By now I was by now totally fascinated. I soon began visiting the Archives, adding copies of original diary pages to my teaching material. Then, in 1989, the Halifax Antiquarians Society ran a day-school in the Library on Anne. Not only did local historians talk about the earlier diary editors (before I Know My Own Heart), but also the Shibden Hall curator spoke about how 'Diaries are dangerous things'. I recall extremely heated debate: indeed, I noted 'blood on the Halifax Library carpet' in my own comments of the day.
My curiosity was now razor sharp. I could not let this go. Not least because Anne Lister was sitting on my very doorstep. I lived in Halifax, down by the Calder & Hebble Canal. Shibden Hall was about a mile away, yet hidden from the town by a steep hillside. An energetic walker - as I soon discovered Anne Lister to be - could easily stride that distance in half-an-hour. So, rather more slowly, I walked up to Shibden's pastoral idyll.
Shibden Hall, by John Horner, Buildings in the Town & Parish of Halifax, 1835
Plunging into Archives
Anne Lister now had me in her fierce grip! I had to plunge right in - deep. In 1990, I returned to the Archives to check the Guardian's arithmetic. Could it really be two million words? Back then, the fragile diaries could only be read on microfilm. I spooled through these endless reels, methodically jotting down words-per-line (both code and handwriting), lines-per-page, pages-per-volume. By the time I got to the dense 1830s' journals, I felt my sanity seeping away.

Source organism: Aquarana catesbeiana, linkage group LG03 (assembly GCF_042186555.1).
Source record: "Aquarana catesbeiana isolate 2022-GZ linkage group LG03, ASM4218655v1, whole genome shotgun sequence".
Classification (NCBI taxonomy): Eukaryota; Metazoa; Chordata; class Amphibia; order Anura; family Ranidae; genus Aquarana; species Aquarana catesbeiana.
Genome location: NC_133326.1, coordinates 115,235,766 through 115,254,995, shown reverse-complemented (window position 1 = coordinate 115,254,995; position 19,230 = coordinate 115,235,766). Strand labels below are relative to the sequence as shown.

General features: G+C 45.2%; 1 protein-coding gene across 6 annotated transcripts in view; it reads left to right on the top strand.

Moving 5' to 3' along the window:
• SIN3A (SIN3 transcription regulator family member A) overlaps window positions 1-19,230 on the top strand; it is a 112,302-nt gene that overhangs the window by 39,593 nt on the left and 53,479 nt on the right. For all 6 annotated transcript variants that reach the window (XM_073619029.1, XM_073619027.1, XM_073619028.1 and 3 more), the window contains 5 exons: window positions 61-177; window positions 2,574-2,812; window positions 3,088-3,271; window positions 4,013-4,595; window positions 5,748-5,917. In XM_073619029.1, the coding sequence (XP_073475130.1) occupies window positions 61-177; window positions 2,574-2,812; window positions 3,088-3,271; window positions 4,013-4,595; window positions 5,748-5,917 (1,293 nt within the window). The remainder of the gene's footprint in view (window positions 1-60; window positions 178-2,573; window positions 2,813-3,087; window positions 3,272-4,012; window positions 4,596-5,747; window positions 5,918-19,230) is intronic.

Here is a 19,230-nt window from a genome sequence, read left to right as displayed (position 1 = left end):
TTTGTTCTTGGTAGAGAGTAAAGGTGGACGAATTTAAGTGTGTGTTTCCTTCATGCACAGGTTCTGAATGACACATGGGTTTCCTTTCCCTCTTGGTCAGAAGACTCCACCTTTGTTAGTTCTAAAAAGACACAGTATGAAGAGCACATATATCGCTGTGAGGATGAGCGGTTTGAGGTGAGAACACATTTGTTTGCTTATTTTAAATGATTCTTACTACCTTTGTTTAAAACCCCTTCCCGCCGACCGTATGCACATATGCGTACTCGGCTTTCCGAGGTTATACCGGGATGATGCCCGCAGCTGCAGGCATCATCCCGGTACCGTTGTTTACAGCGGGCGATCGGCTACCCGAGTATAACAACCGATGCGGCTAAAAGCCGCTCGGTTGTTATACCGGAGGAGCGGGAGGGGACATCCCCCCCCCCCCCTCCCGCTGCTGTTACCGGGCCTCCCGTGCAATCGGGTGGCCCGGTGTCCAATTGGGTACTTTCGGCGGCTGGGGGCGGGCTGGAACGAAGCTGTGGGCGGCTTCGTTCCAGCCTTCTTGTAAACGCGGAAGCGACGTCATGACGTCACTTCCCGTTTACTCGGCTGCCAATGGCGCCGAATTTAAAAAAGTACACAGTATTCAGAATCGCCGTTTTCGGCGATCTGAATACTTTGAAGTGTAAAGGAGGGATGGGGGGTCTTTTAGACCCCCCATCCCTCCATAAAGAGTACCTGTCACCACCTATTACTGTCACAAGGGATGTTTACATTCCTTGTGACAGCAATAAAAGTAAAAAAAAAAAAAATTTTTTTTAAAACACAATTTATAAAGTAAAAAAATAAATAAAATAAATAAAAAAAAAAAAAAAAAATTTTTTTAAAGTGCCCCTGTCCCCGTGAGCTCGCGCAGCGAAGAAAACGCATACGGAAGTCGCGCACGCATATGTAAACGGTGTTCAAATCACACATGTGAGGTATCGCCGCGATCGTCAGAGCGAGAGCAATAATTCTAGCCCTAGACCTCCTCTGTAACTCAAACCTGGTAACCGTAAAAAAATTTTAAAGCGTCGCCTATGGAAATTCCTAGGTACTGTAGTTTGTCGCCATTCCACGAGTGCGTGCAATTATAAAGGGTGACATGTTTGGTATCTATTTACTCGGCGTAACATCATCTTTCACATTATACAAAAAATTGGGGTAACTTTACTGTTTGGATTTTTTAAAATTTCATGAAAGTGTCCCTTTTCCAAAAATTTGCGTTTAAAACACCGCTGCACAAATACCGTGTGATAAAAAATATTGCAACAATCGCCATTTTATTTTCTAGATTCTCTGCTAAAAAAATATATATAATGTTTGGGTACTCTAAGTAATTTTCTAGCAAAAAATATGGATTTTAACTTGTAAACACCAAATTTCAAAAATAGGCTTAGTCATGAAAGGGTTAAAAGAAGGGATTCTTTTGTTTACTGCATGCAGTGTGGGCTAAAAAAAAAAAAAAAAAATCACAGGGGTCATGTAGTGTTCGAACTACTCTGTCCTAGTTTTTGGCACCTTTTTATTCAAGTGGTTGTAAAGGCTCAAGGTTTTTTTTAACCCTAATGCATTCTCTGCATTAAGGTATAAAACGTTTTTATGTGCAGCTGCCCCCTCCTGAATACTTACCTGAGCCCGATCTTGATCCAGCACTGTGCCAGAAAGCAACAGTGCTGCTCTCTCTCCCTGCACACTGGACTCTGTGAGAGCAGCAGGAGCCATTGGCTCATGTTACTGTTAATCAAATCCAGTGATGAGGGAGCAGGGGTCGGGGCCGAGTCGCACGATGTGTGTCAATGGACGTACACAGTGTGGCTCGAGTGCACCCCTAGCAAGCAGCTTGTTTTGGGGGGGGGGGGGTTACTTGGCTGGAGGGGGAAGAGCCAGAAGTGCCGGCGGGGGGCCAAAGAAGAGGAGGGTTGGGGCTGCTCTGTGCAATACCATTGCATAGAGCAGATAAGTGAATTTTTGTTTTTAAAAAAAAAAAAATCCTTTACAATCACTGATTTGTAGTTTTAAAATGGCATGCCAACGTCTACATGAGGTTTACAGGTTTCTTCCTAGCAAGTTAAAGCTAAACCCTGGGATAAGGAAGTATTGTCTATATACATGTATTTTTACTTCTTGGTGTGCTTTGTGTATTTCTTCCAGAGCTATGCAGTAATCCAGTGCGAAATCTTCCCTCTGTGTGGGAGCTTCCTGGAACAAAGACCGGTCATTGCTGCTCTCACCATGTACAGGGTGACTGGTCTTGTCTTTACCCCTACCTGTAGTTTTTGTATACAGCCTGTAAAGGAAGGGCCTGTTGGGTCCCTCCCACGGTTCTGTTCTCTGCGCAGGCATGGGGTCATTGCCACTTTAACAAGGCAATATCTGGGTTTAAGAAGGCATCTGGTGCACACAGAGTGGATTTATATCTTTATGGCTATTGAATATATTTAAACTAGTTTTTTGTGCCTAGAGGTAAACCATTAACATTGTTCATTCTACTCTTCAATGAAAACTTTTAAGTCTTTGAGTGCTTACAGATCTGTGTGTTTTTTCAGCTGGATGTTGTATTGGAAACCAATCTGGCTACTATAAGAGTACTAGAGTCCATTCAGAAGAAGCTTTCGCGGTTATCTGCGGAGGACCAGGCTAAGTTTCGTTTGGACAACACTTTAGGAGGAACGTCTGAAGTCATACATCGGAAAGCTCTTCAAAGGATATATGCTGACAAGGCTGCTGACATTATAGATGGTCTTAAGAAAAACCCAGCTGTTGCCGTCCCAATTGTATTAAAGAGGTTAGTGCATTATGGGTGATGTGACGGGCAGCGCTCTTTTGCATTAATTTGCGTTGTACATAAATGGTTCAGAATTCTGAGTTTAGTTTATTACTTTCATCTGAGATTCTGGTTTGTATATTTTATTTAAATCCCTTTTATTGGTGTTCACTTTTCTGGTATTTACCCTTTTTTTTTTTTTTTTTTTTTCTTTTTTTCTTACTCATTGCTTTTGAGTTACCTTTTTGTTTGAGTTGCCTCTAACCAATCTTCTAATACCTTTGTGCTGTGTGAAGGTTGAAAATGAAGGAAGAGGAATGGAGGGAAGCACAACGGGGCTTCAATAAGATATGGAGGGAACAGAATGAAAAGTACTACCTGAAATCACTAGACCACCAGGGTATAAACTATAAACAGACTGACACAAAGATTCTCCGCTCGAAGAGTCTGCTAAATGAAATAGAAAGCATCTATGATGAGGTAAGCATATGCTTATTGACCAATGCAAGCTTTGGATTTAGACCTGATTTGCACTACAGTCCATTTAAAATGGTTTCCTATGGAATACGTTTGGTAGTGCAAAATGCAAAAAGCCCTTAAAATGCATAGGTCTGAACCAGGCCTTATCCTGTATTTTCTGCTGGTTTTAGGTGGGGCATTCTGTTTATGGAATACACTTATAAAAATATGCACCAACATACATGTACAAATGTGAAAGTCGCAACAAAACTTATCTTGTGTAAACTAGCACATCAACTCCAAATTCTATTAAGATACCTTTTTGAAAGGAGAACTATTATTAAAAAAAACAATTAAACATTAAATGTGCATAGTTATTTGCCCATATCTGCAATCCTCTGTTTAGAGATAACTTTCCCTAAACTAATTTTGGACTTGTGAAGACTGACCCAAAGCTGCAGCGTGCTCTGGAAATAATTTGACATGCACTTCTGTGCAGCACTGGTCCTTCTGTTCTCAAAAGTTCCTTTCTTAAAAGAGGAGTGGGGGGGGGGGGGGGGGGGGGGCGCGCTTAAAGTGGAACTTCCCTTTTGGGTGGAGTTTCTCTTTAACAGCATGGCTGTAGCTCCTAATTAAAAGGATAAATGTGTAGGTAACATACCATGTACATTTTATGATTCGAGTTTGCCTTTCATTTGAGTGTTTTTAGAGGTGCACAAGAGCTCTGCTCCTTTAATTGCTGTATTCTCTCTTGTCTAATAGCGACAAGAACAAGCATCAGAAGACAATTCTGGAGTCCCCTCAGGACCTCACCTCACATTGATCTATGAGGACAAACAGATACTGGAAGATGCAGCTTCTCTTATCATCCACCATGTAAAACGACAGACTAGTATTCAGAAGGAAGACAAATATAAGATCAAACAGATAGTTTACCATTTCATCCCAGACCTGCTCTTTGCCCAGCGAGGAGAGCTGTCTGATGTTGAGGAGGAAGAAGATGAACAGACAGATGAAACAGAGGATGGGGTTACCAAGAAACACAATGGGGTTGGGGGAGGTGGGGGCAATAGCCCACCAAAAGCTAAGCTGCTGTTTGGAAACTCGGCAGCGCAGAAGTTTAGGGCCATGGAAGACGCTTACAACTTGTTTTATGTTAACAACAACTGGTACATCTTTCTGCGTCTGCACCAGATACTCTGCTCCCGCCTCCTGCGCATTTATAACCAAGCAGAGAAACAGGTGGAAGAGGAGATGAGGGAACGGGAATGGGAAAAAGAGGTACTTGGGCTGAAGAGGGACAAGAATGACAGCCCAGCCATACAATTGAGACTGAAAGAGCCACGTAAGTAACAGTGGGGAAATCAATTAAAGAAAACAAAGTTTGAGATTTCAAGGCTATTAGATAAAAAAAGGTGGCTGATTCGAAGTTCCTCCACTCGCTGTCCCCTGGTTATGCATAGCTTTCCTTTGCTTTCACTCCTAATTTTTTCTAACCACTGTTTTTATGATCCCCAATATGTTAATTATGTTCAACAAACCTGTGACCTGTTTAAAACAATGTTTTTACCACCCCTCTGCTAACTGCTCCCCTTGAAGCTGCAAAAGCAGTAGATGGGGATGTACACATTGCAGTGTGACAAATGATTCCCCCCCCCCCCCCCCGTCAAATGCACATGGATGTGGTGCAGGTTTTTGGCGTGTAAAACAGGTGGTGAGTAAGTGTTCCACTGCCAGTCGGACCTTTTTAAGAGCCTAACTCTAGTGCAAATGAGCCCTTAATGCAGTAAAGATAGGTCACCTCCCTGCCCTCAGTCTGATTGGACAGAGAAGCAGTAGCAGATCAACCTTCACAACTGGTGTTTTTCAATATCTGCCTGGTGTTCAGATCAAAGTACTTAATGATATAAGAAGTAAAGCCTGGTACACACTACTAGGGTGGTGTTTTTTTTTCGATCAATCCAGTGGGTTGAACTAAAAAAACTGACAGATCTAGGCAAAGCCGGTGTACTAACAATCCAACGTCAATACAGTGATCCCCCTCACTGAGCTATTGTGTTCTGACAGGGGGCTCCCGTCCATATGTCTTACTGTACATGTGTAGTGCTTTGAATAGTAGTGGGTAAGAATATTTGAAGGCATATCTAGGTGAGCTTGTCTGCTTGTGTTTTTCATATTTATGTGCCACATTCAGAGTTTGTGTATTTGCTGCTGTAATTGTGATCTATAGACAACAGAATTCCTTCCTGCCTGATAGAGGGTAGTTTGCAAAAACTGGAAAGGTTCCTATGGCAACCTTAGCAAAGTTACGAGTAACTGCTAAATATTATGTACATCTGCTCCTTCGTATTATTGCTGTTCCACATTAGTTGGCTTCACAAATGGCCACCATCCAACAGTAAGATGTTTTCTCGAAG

Then I did my calculations. It came to four million words! Ashen-faced, I retreated from Halifax Library. Back home, I checked my figures. it was still four million words - more than three times the length of Samuel Pepys' 1660-69 diary! Of this, I calculated roughly one-sixth was written in Anne's private code. I determined to dig deeper. But first I needed a research strategy!
Presenting the Past
Diary pages, 1832 May 12th-15th.
West Yorkshire Archives Service, Calderdale .Click image to enlarge
Helena Whitbread had worked on the coded sections first, only then going back to Anne's heavily-abbreviated handwriting. I wondered: was this really the best way for me to understand Anne Lister? Focusing on just the coded sections is undoubtedly tempting. But to understand how Anne managed to do all she did, the historical context is crucial - found in the handwritten passages.
So I decided to go back, to tell the story of the diaries' melodramatic survival after 1840, and Anne's death in remote Western Georgia. Web link to: Who was Anne Lister? So, in Presenting the Past I record the heroic achievements of earlier editors post-1840, all writing in an era when male homosexuality was criminalised and lesbianism discreetly brushed away. I also decided to plunge in deeper, selecting three sample years: 1806 onwards (earliest diaries, only just discovered); 1819, to see Anne Lister's response to Peterloo; & 1832, to check on her views on the Reform agitation.